PM Commentary by Stacy Goff, ProjectExperts CEO.
Last month we wrote about The Importance of Writing Well. This month, we gently approach the topic of Effective Speaking. This is not to be confused with dialogue between persons–that is yet another topic. Instead, this topic involves speaking in front of groups. Actually, that really makes this multiple topics, because different audience sizes require very different skills. But we’re getting ahead of ourselves.
Effective Speaking has received a lot of recent attention. In part, this is because our USA President is perceived by some to be an excellent orator. In addition to political settings, we have observed many other situations where the ability to speak in a clear and compelling way is an asset to the initiative, whether that initiative is a project, a program, or any other Change Agent venue.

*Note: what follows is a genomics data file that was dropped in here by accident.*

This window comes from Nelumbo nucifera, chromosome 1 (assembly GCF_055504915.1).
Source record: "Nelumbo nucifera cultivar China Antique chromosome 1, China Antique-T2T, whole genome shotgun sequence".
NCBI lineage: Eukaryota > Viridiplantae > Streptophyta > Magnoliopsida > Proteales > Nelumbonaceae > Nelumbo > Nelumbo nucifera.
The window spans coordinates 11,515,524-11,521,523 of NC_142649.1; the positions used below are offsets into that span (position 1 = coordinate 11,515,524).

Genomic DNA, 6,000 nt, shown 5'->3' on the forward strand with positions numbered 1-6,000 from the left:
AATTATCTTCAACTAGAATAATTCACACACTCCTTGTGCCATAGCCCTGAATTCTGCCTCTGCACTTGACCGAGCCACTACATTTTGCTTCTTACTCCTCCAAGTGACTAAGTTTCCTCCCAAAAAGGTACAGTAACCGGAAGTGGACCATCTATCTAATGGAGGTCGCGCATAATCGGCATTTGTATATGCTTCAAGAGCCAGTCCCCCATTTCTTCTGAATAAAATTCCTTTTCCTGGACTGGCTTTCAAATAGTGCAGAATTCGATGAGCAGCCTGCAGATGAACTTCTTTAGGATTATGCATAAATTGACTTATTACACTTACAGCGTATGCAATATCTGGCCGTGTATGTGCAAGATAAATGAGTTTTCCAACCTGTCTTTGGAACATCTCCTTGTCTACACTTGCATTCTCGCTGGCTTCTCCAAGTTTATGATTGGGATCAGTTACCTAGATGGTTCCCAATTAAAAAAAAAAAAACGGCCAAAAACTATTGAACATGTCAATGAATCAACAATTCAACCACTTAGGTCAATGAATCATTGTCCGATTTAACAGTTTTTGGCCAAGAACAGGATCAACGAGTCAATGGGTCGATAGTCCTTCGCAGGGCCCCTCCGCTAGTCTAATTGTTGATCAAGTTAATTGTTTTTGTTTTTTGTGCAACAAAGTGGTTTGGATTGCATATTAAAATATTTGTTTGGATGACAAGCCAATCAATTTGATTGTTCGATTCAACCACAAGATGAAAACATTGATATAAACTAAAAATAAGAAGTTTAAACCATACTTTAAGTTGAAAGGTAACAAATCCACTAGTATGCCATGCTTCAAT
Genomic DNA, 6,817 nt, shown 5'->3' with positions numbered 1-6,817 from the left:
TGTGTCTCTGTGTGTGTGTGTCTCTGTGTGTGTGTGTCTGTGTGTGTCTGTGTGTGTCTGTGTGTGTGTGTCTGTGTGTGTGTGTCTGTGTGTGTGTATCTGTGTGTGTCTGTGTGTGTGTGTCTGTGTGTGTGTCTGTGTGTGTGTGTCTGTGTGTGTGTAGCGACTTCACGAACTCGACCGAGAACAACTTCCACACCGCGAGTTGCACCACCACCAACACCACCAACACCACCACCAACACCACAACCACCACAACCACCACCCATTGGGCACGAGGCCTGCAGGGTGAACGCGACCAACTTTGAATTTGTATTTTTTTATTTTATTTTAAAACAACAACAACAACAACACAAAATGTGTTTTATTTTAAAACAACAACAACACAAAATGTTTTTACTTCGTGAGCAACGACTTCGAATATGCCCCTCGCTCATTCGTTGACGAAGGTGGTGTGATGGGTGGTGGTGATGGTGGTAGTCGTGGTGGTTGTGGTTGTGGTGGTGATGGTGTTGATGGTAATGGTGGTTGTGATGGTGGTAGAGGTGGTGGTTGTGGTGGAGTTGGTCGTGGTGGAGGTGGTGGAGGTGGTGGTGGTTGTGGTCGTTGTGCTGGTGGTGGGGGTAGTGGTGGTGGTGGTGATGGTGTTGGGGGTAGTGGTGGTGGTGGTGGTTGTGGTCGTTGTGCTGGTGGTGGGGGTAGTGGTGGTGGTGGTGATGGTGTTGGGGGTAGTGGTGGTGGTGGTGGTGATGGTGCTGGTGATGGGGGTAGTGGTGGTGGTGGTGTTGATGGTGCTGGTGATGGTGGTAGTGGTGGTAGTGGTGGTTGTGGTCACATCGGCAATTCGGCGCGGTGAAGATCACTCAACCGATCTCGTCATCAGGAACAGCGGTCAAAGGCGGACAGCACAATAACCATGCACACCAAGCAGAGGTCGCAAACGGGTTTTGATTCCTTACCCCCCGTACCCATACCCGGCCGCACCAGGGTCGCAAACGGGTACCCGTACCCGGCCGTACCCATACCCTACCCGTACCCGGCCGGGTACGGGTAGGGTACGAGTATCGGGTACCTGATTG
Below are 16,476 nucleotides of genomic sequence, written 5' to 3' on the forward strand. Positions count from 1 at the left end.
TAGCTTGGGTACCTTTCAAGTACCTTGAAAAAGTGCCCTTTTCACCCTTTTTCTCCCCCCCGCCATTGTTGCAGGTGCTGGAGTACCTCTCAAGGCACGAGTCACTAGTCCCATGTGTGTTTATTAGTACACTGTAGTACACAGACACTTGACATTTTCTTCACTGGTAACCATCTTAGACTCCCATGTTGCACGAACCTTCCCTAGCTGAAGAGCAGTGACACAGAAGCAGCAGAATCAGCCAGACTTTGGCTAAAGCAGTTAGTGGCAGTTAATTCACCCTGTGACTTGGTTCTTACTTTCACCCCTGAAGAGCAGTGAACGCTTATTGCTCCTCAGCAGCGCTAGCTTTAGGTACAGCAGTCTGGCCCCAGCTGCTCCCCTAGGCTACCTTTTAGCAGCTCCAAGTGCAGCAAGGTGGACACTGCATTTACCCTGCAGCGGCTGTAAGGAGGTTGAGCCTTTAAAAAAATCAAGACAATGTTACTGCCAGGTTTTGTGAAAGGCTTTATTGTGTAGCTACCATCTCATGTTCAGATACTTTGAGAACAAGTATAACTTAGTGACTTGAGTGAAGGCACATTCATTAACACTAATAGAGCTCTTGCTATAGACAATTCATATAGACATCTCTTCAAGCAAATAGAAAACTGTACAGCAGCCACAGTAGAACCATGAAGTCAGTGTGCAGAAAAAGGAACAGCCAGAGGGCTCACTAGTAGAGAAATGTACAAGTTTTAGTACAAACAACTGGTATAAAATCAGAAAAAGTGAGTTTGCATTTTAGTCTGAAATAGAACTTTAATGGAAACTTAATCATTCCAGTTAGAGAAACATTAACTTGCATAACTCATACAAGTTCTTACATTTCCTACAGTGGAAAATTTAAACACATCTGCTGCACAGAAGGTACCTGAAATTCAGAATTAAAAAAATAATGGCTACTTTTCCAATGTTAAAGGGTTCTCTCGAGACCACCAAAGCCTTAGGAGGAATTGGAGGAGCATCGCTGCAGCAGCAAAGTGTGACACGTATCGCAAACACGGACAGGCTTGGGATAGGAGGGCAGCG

Great Writer = Great Speaker?
You’d think that great writers would find it easy to also be great speakers. After all, being able to clearly explain complex topics in a way that everyone understands, is a gift–one that should easily transfer to speaking. But ‘taint necessarily so. I recall the excitement, when it first came out, around the book, In Search of Excellence. Author Tom Peters (together with Robert Waterman, Jr.) wrote such a compelling book that everyone wanted him to speak to their group or company. As I recall, at that time, his speaking skills did not match his research and writing skills. Some people were disappointed.
But, Tom Peters understood: He worked on his Effective Speaking skills. Soon, he was such a great speaker that he had no need to write another book; his speaking, advisory services, and overall message were all so popular. But the question remains: Great Writer = Great Speaker? A web search turns up many interesting discussions, and the results are mixed. Some say “yes!” Some say, “not necessarily so.”